Kenilworth Kibitzer

A blog for members of the Kenilworth Chess Club.

Friday, November 13, 2009


In Anticipation

On December 3rd, future International Master Yaacov Norowitz is going to give us a lecture on playing on colored square complexes.  Simply put, in a given position the combination of pawn structure and pieces on the board may give one side powerful control over connected squares of the same color.  That side can then try to convert their control of these squares into a positional bind, a mating attack or even a carefully constructed defense in an otherwise hopeless situation.  This can be seen very easily in positions where a fianchettoed bishop (say on g7) is eliminated, leaving the adjacent squares f6 and h6 without pawn or piece cover and open to invasion by enemy pieces.  Sound simple?  Perhaps, but this is a legitimately difficult concept to execute, and mastery of it is the mark of a high class player.   With any luck, Yaacov can shed some light for us.  In the meantime, we'll take a look at Karpov-Shirov (Biel, 1992) which is annotated very nicely by Kasparov amongst others.  In this game Karpov creates a well calculated light-square domination theme almost out of the ether.   We'll pick up the game on move 17 of a Meran Semi-Slav, where Black seems close to playing ...c5, unleashing his light-squared bishop and ensuring at least equality.

17. Ng5!  (heading for e4, preventing ...c5)  Qe7
18. Nce4  Nxe4
19. Nxe4  Bb4
20. Ng3!  (The threat now is Nf5 and then f4, when g7 falls)  f6

Black had the choice of defending the g7 square either this way or with 20...g6.   I won't borrow from the detailed analysis on how White can best proceed against 20....g6, but it suffices to point out that ...g6 uncomfortably weakens the dark squares around the Black king and opens the a1-h8 diagonal further for White's bishop.  This being the case, it seems very natural to play ...f6 as it seems to offer less of a target, and the dark squares are protected.   But Karpov sees farther...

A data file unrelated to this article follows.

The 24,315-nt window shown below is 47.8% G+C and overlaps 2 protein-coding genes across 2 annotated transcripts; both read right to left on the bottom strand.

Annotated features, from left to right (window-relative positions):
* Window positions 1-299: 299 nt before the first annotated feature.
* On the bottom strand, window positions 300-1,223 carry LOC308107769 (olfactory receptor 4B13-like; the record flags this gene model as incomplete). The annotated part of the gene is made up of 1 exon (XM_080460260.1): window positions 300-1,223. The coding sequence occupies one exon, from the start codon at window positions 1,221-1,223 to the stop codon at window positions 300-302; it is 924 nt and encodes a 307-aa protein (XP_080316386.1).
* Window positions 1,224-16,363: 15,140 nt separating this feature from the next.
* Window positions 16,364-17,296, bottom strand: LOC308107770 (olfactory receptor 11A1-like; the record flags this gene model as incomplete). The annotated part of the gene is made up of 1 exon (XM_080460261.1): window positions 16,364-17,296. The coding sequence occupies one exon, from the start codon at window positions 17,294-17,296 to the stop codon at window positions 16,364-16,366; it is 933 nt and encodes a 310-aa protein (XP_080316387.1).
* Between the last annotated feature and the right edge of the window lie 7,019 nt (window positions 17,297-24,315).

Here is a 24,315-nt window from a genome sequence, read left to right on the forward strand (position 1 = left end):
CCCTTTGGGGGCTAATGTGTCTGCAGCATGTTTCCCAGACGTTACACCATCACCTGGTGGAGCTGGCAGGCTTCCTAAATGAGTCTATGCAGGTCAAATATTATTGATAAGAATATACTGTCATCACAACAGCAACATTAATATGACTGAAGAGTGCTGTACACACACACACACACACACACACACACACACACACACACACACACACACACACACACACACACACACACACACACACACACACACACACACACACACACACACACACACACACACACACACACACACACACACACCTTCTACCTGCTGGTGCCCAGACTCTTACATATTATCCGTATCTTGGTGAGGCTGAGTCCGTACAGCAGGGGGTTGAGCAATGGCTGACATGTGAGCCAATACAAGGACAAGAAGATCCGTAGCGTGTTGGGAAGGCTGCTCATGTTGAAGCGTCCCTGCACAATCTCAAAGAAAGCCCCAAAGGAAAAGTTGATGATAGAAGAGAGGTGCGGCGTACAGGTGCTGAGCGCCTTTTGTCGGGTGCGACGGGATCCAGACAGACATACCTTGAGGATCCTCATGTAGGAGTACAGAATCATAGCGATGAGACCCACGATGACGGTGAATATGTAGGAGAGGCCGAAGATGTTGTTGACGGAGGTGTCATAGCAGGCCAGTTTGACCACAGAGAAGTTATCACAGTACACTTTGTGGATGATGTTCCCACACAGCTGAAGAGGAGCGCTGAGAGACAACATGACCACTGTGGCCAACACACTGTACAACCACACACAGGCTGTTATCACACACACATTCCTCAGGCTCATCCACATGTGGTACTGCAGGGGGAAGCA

21. Bxe5!   Qxe5    White has removed the sole protector of the light squares on Black's kingside since Black's bishop is still trapped on b7 (notice whether that bishop plays any role in this game)
22. Bd3   h6     (...g6 would have been hard to decide on because of the many possibilities for White after 23. Bxg6  hxg6  24. Qxg6+)
Now we can see that the light squares around the Black king are vulnerable, but this one weakness is not yet enough to press for a win, so Karpov positions his pieces on dominant squares then expands the field of battle.

23. Bg6  Rf8
24. Nf5  c5

25. axb5   axb5
26. Ra7    Qc6
27.  Nh4  Rxd1+
28. Qxd1  Ra8       (threatening to take another pair of major pieces off the board when it seems like Black might hold)
29. Qg4!!  Qc6    (29...Rxa7??  30. Qe6+  Mate in two)
30. Rxb7!  Qxb7
31. Qe6+   Kh8
32. Be4     Resigns

When 32....Ra1+  33. Kh2  Qb8+ 34. f4 is not going to stop White from mating using the Q-B-N combination on the light squares.  Notice the absence of Black's pieces from the Kingside and the iron grip that White has on f5, g6, and even f7.  White's pieces can move interchangeably on the light squares and create new problems at will for Black.   About this game Kasparov noted ' this game did not make a single bad move (but a whole series of second-rate ones)'.  For all of us who make nothing but second-rate moves, this makes for a powerful demonstration.

The ability to conceptualize the transition from the top position (seemingly equal) to the bottom one (utterly winning) is what Yaacov will now teach us, in one easy lesson!

Note that Yaacov's lecture got moved to the tenth!! Be there or be square!

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